requires payment in Euros). But this is a simple process.
There is usually a waiting period of at least 45 days between your
being accepted and completion of sale. This is the time it takes
copy of your passport, the land plan and other paperwork relating
property to be checked and processed by the military authorities
Turkey. The main reason for this is to ensure that the property
is not in a
You have the choice of waiting until the paperwork is ready and
to Turkey to complete the sale, or nominating a lawyer (or another
to act on your behalf.
If you choose the latter, you will need to give your lawyer or
representative power of attorney (see above). You should supply
4 passport-sized photographs and nominate a bank account into which
the balance will be transferred. Please note that the lawyer (or
person holding power of attorney) will need access to this account.
He/she will then
contact you when the purchase is completed.
(Unless you are certain you will be able to come to Turkey to complete,
it’s recommended that you arrange power of attorney while
in Turkey since
this is very difficult to arrange from the UK!)
While waiting, you should arrange for the balance to be transferred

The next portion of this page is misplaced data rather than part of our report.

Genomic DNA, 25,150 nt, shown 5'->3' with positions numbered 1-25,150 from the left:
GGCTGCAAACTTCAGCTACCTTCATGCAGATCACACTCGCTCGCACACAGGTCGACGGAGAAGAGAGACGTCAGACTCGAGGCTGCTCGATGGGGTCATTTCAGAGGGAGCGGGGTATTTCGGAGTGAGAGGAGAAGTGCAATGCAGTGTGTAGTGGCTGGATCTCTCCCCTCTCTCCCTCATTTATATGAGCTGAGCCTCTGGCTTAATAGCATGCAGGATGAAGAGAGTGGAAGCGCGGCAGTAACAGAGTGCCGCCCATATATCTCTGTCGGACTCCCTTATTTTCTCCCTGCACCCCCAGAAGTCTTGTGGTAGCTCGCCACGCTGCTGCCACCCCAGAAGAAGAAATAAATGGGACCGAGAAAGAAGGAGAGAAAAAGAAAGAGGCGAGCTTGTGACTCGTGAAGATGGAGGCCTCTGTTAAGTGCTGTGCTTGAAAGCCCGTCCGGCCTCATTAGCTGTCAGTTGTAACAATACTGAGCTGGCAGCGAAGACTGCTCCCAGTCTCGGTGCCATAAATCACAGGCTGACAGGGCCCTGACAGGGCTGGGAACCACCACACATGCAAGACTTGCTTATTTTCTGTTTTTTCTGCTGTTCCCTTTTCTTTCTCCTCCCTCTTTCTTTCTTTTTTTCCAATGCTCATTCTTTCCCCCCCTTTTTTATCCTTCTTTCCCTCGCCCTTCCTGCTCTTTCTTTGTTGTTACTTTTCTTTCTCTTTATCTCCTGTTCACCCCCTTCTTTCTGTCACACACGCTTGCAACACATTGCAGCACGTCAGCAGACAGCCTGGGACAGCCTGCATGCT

your UK bank to the Turkish bank. This generally takes at least
days. It’s IMPORTANT you keep all paperwork referring to the
so you can prove you brought the purchase funds from abroad. Please
that if can take up to 4 weeks for the funds to clear for withdrawal.
If you choose to return to Turkey to complete the purchase, you
your photos with you (see above). Expect to complete the purchase
(exhausting!) day. This will involve a visit to the deeds office
running around. Don’t worry, a representative of Utopia will
be with you
allthe time. Back in Dalyan, you’ll to register your purchase
Belediye (local council). Then you can crack open the champagne!
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I really need an estate agent?
Agents in Turkey charge 6% commission –
3% to the buyer and 3% to the